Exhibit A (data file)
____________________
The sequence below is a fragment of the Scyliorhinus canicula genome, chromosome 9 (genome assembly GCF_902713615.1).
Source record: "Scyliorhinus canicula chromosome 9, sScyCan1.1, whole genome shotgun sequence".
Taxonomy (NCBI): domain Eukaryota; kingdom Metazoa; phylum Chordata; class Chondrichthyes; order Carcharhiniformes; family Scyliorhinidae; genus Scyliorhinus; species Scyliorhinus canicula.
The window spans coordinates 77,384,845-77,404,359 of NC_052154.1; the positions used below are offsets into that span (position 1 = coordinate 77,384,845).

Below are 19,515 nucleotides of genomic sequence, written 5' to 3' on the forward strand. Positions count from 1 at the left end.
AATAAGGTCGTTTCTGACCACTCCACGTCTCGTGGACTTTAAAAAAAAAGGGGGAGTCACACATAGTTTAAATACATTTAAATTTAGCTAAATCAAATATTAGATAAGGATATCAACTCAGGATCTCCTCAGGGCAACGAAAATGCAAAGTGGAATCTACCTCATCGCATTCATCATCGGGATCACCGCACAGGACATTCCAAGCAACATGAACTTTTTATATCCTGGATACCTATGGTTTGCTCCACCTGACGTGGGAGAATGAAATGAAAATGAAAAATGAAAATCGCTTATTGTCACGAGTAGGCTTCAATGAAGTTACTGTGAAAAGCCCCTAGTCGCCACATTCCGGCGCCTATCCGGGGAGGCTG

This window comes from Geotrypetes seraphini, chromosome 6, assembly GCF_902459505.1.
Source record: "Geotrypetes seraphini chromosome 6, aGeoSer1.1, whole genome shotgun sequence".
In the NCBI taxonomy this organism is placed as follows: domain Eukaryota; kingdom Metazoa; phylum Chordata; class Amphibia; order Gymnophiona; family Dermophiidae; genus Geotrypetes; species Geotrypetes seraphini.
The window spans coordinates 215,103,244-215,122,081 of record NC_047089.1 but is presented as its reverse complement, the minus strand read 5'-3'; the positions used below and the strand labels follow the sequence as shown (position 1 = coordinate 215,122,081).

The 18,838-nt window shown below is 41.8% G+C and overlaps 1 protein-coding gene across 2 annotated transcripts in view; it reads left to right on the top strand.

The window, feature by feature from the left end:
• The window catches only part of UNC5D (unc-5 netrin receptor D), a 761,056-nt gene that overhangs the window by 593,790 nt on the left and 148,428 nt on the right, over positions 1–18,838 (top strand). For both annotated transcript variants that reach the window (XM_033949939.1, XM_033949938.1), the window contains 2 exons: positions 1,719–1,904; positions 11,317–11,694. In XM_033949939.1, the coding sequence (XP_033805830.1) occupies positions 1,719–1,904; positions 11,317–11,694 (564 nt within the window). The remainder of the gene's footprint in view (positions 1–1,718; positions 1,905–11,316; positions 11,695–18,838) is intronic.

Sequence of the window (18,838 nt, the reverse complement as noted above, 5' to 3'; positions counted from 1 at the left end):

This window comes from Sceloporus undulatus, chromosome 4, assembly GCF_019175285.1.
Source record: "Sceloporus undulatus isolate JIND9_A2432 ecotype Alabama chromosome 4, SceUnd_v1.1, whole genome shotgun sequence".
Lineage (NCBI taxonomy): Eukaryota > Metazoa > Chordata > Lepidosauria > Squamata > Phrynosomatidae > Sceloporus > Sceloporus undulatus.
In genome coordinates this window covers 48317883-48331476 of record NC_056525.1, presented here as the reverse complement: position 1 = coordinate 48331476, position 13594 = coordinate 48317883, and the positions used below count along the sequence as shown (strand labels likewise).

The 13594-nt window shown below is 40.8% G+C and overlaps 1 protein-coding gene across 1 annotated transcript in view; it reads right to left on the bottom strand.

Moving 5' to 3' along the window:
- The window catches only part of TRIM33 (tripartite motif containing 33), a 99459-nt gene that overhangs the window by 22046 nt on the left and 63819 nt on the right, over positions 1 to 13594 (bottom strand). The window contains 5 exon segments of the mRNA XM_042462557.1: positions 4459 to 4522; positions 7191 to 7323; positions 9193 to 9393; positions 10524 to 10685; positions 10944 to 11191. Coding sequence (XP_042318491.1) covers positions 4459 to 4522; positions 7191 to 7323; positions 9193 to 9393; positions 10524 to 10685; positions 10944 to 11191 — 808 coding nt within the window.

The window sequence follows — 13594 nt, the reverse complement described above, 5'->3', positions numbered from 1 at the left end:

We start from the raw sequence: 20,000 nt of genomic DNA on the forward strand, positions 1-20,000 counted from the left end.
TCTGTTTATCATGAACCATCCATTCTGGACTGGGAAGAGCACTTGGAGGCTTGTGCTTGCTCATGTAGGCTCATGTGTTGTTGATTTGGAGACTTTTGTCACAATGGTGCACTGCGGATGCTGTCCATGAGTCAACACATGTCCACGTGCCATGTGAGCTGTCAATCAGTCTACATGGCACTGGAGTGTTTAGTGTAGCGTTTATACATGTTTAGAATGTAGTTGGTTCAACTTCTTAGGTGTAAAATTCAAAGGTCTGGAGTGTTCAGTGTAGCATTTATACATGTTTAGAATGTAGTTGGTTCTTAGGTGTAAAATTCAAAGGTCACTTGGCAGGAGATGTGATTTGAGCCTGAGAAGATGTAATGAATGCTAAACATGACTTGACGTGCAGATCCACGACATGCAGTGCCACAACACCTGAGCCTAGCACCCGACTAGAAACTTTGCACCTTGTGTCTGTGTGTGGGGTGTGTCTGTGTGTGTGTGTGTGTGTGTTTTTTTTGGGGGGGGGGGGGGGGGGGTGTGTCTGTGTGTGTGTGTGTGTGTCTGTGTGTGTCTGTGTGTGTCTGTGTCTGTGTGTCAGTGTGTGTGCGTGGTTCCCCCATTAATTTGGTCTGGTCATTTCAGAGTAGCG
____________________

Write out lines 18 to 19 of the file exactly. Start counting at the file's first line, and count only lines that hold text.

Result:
In genome coordinates this window covers 48317883-48331476 of record NC_056525.1, presented here as the reverse complement: position 1 = coordinate 48331476, position 13594 = coordinate 48317883, and the positions used below count along the sequence as shown (strand labels likewise).

The 13594-nt window shown below is 40.8% G+C and overlaps 1 protein-coding gene across 1 annotated transcript in view; it reads right to left on the bottom strand.